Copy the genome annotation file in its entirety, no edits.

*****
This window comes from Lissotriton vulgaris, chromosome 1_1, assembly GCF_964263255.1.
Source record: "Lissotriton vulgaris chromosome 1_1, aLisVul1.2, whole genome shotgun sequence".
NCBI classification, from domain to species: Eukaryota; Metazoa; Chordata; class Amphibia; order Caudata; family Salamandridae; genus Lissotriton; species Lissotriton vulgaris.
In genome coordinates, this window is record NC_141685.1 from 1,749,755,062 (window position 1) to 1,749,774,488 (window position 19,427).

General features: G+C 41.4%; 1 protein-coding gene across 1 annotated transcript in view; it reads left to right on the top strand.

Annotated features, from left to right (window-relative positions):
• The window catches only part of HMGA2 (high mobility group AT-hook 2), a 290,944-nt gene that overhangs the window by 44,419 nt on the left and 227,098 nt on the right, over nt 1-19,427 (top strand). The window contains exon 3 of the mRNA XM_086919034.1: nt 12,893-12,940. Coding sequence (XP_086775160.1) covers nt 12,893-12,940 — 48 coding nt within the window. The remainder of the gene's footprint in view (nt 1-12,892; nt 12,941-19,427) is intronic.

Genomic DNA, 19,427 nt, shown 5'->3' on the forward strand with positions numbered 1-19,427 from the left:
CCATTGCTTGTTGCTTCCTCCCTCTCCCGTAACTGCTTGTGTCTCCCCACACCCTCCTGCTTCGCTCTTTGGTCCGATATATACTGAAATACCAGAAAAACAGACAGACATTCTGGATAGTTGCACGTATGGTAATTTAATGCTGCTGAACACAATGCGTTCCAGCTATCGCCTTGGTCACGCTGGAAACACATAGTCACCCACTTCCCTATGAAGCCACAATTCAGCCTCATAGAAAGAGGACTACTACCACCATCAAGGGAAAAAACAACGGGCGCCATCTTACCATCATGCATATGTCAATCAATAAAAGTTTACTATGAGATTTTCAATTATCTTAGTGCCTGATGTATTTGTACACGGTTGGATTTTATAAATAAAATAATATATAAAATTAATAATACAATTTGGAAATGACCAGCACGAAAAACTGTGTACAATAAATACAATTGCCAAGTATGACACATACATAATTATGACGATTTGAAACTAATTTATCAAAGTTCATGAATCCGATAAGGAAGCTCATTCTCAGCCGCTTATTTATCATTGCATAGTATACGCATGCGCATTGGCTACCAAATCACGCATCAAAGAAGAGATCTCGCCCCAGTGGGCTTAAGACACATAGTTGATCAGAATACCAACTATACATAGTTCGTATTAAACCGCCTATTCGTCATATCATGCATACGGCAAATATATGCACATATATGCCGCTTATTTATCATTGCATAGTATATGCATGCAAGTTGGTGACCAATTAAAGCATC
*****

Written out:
This window comes from Lissotriton vulgaris, chromosome 1_1, assembly GCF_964263255.1.
Source record: "Lissotriton vulgaris chromosome 1_1, aLisVul1.2, whole genome shotgun sequence".
NCBI classification, from domain to species: Eukaryota; Metazoa; Chordata; class Amphibia; order Caudata; family Salamandridae; genus Lissotriton; species Lissotriton vulgaris.
In genome coordinates, this window is record NC_141685.1 from 1,749,755,062 (window position 1) to 1,749,774,488 (window position 19,427).

General features: G+C 41.4%; 1 protein-coding gene across 1 annotated transcript in view; it reads left to right on the top strand.

Annotated features, from left to right (window-relative positions):
• The window catches only part of HMGA2 (high mobility group AT-hook 2), a 290,944-nt gene that overhangs the window by 44,419 nt on the left and 227,098 nt on the right, over nt 1-19,427 (top strand). The window contains exon 3 of the mRNA XM_086919034.1: nt 12,893-12,940. Coding sequence (XP_086775160.1) covers nt 12,893-12,940 — 48 coding nt within the window. The remainder of the gene's footprint in view (nt 1-12,892; nt 12,941-19,427) is intronic.

Genomic DNA, 19,427 nt, shown 5'->3' on the forward strand with positions numbered 1-19,427 from the left:
CCATTGCTTGTTGCTTCCTCCCTCTCCCGTAACTGCTTGTGTCTCCCCACACCCTCCTGCTTCGCTCTTTGGTCCGATATATACTGAAATACCAGAAAAACAGACAGACATTCTGGATAGTTGCACGTATGGTAATTTAATGCTGCTGAACACAATGCGTTCCAGCTATCGCCTTGGTCACGCTGGAAACACATAGTCACCCACTTCCCTATGAAGCCACAATTCAGCCTCATAGAAAGAGGACTACTACCACCATCAAGGGAAAAAACAACGGGCGCCATCTTACCATCATGCATATGTCAATCAATAAAAGTTTACTATGAGATTTTCAATTATCTTAGTGCCTGATGTATTTGTACACGGTTGGATTTTATAAATAAAATAATATATAAAATTAATAATACAATTTGGAAATGACCAGCACGAAAAACTGTGTACAATAAATACAATTGCCAAGTATGACACATACATAATTATGACGATTTGAAACTAATTTATCAAAGTTCATGAATCCGATAAGGAAGCTCATTCTCAGCCGCTTATTTATCATTGCATAGTATACGCATGCGCATTGGCTACCAAATCACGCATCAAAGAAGAGATCTCGCCCCAGTGGGCTTAAGACACATAGTTGATCAGAATACCAACTATACATAGTTCGTATTAAACCGCCTATTCGTCATATCATGCATACGGCAAATATATGCACATATATGCCGCTTATTTATCATTGCATAGTATATGCATGCAAGTTGGTGACCAATTAAAGCATC